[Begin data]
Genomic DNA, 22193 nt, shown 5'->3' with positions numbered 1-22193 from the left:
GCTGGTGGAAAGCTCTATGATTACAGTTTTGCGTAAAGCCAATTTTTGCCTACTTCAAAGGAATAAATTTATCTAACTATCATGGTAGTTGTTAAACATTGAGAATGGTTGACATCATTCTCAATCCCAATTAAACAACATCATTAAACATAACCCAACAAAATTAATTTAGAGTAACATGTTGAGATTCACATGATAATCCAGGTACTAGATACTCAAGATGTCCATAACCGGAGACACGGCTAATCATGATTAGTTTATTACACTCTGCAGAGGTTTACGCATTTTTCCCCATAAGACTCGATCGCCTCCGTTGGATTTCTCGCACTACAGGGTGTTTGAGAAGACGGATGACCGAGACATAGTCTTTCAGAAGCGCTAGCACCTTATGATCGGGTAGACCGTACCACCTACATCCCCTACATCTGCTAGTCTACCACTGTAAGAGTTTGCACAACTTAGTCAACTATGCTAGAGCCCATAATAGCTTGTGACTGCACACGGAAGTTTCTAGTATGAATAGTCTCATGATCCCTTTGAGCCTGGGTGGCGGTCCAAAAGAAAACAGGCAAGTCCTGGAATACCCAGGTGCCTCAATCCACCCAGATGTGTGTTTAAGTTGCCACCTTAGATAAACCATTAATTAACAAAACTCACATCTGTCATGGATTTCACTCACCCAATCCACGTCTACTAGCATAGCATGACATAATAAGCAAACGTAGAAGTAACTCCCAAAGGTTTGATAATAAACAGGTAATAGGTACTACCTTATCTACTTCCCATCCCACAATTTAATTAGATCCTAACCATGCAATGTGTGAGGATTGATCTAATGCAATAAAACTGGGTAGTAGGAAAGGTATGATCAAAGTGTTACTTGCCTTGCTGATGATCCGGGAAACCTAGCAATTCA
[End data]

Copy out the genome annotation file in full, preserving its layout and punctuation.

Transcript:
Genomic DNA, 22193 nt, shown 5'->3' with positions numbered 1-22193 from the left:
GCTGGTGGAAAGCTCTATGATTACAGTTTTGCGTAAAGCCAATTTTTGCCTACTTCAAAGGAATAAATTTATCTAACTATCATGGTAGTTGTTAAACATTGAGAATGGTTGACATCATTCTCAATCCCAATTAAACAACATCATTAAACATAACCCAACAAAATTAATTTAGAGTAACATGTTGAGATTCACATGATAATCCAGGTACTAGATACTCAAGATGTCCATAACCGGAGACACGGCTAATCATGATTAGTTTATTACACTCTGCAGAGGTTTACGCATTTTTCCCCATAAGACTCGATCGCCTCCGTTGGATTTCTCGCACTACAGGGTGTTTGAGAAGACGGATGACCGAGACATAGTCTTTCAGAAGCGCTAGCACCTTATGATCGGGTAGACCGTACCACCTACATCCCCTACATCTGCTAGTCTACCACTGTAAGAGTTTGCACAACTTAGTCAACTATGCTAGAGCCCATAATAGCTTGTGACTGCACACGGAAGTTTCTAGTATGAATAGTCTCATGATCCCTTTGAGCCTGGGTGGCGGTCCAAAAGAAAACAGGCAAGTCCTGGAATACCCAGGTGCCTCAATCCACCCAGATGTGTGTTTAAGTTGCCACCTTAGATAAACCATTAATTAACAAAACTCACATCTGTCATGGATTTCACTCACCCAATCCACGTCTACTAGCATAGCATGACATAATAAGCAAACGTAGAAGTAACTCCCAAAGGTTTGATAATAAACAGGTAATAGGTACTACCTTATCTACTTCCCATCCCACAATTTAATTAGATCCTAACCATGCAATGTGTGAGGATTGATCTAATGCAATAAAACTGGGTAGTAGGAAAGGTATGATCAAAGTGTTACTTGCCTTGCTGATGATCCGGGAAACCTAGCAATTCA